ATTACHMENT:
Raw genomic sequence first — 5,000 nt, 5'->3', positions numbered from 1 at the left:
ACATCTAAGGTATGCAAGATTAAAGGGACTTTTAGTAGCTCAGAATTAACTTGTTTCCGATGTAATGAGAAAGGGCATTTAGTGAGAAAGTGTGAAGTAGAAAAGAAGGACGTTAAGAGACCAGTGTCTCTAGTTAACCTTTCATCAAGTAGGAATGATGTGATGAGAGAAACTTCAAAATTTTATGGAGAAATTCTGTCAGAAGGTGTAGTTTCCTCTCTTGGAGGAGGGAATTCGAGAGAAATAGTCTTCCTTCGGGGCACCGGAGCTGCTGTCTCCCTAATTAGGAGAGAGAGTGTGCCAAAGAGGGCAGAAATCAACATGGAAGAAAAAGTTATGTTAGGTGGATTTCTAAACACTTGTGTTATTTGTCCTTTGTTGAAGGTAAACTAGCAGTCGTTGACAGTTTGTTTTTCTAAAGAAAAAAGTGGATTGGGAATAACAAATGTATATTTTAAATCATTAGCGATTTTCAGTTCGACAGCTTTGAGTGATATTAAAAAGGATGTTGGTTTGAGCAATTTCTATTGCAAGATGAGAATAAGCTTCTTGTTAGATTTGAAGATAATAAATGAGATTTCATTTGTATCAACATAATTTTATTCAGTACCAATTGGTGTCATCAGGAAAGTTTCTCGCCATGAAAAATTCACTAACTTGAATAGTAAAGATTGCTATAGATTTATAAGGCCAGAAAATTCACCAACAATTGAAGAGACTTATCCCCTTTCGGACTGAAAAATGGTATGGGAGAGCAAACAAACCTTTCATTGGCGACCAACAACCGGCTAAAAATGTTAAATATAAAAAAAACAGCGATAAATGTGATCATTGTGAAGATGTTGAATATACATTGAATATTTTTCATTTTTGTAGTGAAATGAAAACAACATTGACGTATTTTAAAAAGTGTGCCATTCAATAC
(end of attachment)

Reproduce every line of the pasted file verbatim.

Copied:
Raw genomic sequence first — 5,000 nt, 5'->3', positions numbered from 1 at the left:
ACATCTAAGGTATGCAAGATTAAAGGGACTTTTAGTAGCTCAGAATTAACTTGTTTCCGATGTAATGAGAAAGGGCATTTAGTGAGAAAGTGTGAAGTAGAAAAGAAGGACGTTAAGAGACCAGTGTCTCTAGTTAACCTTTCATCAAGTAGGAATGATGTGATGAGAGAAACTTCAAAATTTTATGGAGAAATTCTGTCAGAAGGTGTAGTTTCCTCTCTTGGAGGAGGGAATTCGAGAGAAATAGTCTTCCTTCGGGGCACCGGAGCTGCTGTCTCCCTAATTAGGAGAGAGAGTGTGCCAAAGAGGGCAGAAATCAACATGGAAGAAAAAGTTATGTTAGGTGGATTTCTAAACACTTGTGTTATTTGTCCTTTGTTGAAGGTAAACTAGCAGTCGTTGACAGTTTGTTTTTCTAAAGAAAAAAGTGGATTGGGAATAACAAATGTATATTTTAAATCATTAGCGATTTTCAGTTCGACAGCTTTGAGTGATATTAAAAAGGATGTTGGTTTGAGCAATTTCTATTGCAAGATGAGAATAAGCTTCTTGTTAGATTTGAAGATAATAAATGAGATTTCATTTGTATCAACATAATTTTATTCAGTACCAATTGGTGTCATCAGGAAAGTTTCTCGCCATGAAAAATTCACTAACTTGAATAGTAAAGATTGCTATAGATTTATAAGGCCAGAAAATTCACCAACAATTGAAGAGACTTATCCCCTTTCGGACTGAAAAATGGTATGGGAGAGCAAACAAACCTTTCATTGGCGACCAACAACCGGCTAAAAATGTTAAATATAAAAAAAACAGCGATAAATGTGATCATTGTGAAGATGTTGAATATACATTGAATATTTTTCATTTTTGTAGTGAAATGAAAACAACATTGACGTATTTTAAAAAGTGTGCCATTCAATAC